As 2020 draws to a close, so does Garry Enyart’s two-year tenure as board chairman of the RV Industry Association. Calling the present year “one for the record books,” Enyart addressed RVIA membership for the final time as chairman at the organization’s annual meeting on Thursday – held virtually, of course – and expressed nothing but optimism for the future.
“While the pandemic is a true crisis, the RV industry has brought fun back into people’s lives at a time when everybody is desperate for an escape,” Enyart said. “We have an incredible opportunity in front of us to make RVs the preferred form of outdoor enjoyment for millions of consumers for decades to come.
“If we pull together and commit to constant improvement – manufacturers, suppliers, aftermarket, dealers, finance firms and campgrounds – we can turn today’s RV first-timers in RV lifetimers.”
Beginning Jan. 1, Airxcel’s Jeff Rutherford will be taking over the two-year position as board chairman.
RVIA president Craig Kirby thanked Enyart for his service, particularly in the wake of the disruption earlier in the year wrought by COVID-19, which in March brought factory shutdowns and the forced closure of dealerships in many parts of the country.
But the year was not without its highlights, Kirby noted.
“This year has been nothing but continual challenges,” Kirby said. “Yet, the resiliency of our industry was ever-present in how we responded during these difficult times. Despite all the uncertainty your individual businesses have faced, as an industry we have once again come together … to support each other when it was the most critical. And we’ve introduced RVing to a whole new generation and created a new segment of outdoor enthusiast.”
Kirby said one noteworthy industry highlight this year was the adoption of new best practices for model year changeover. The RVIA Board of Directors endorsed a recommendation by the RV Dealers Association that RV manufacturers make their annual model year and major product design changes between Jul. 1 and Aug. 31 each year, a move also supported by RVDA of Canada.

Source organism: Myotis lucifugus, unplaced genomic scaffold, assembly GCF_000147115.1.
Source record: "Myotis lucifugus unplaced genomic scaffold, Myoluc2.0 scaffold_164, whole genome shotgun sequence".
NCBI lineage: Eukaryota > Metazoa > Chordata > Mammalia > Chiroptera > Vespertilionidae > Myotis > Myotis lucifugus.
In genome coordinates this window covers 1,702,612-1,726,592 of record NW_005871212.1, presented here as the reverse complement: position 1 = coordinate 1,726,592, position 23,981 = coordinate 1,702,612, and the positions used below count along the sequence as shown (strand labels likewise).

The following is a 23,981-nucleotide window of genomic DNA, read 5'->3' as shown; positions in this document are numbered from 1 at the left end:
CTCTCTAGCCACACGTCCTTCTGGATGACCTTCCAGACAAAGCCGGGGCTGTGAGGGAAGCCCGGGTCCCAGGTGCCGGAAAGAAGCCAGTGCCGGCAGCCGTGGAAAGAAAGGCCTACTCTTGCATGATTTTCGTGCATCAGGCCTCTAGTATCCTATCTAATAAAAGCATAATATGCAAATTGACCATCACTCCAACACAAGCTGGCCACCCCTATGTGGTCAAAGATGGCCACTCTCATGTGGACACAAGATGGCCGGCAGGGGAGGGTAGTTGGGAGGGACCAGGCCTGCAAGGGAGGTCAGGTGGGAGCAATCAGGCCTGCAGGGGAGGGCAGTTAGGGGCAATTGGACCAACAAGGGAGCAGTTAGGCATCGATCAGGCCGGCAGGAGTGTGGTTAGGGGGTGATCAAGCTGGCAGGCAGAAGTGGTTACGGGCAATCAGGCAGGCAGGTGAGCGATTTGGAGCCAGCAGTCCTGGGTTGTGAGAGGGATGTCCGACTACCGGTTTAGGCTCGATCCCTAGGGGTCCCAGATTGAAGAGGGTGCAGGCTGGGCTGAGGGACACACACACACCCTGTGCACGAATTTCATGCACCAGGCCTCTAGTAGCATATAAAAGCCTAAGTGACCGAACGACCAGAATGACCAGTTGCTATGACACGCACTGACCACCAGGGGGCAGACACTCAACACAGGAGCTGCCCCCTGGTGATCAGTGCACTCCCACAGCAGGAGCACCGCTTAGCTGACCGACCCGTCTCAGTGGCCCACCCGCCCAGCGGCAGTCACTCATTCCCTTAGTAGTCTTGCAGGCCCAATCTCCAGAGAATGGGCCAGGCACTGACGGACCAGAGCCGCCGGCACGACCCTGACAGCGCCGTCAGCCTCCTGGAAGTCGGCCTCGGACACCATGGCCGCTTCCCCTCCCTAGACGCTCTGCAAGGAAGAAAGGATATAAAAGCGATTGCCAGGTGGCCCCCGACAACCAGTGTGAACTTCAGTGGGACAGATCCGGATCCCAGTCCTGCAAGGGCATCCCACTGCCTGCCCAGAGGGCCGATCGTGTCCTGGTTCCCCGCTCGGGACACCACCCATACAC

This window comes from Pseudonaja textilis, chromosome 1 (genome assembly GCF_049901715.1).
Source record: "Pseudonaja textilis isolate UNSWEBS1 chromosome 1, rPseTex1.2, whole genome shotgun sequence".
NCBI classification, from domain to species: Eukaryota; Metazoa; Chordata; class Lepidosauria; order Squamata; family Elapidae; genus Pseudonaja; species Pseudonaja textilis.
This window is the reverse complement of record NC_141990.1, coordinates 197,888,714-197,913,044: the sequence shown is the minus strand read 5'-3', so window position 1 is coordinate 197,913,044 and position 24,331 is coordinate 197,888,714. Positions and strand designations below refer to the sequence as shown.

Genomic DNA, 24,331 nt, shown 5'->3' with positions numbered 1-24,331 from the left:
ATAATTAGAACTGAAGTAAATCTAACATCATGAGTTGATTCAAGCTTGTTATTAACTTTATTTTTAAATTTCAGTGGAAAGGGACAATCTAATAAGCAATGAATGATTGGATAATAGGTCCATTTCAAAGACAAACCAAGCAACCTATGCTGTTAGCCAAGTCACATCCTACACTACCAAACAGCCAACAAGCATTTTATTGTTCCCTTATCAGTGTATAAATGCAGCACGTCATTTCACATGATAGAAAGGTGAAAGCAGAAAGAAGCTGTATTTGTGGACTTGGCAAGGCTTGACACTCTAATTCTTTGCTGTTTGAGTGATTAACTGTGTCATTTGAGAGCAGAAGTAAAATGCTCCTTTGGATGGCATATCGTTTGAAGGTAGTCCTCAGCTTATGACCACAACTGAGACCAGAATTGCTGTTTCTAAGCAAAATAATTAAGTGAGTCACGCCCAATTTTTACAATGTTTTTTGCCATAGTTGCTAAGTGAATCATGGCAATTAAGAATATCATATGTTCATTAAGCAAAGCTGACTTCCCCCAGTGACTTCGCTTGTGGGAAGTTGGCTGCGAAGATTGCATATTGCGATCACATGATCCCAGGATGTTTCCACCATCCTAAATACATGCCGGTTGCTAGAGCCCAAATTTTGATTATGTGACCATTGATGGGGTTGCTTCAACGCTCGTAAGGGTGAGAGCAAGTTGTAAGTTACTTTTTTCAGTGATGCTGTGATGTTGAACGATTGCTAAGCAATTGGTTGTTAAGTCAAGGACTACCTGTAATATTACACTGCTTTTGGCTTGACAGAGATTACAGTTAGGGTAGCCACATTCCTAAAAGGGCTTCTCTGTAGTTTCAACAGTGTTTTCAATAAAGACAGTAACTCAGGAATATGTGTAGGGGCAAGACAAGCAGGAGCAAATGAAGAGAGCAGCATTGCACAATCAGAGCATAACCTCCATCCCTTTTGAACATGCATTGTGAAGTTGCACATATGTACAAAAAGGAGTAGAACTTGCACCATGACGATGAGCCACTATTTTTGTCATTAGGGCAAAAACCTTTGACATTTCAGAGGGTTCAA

Also, starting Jan. 1, all new manufactured RVs will be required to have a label denoting the length of the unit.
“These are two big moves, both of which have been decades in the making I might add, that will go a long way in improving the customer experience,” Kirby said. “On top of that, we adopted a model franchise law with RVDA that eliminated the square footage requirement of fifth wheels, an issue which had also been around for decades.”
He heralded the passage of the Great American Outdoors Act into law as a major victory not just for the RV industry but for outdoor recreation in general. RVIA was a significant backer of that legislation.
Even on top of these achievements and the record numbers of first-time buyers and younger buyers, there were plenty of other reasons RVIA members should celebrate 2020, Kirby said.
One is the success of the RV Technical Institute, which is now in its second year.
Based in an 18,000-square-foot facility in Elkhart, Ind., RVTI was forced to suspend in-person training in March and the pandemic forced the school’s hand in ramping up its online training faster than it would have otherwise, but that’s a good thing, said executive director Curt Hemmeler.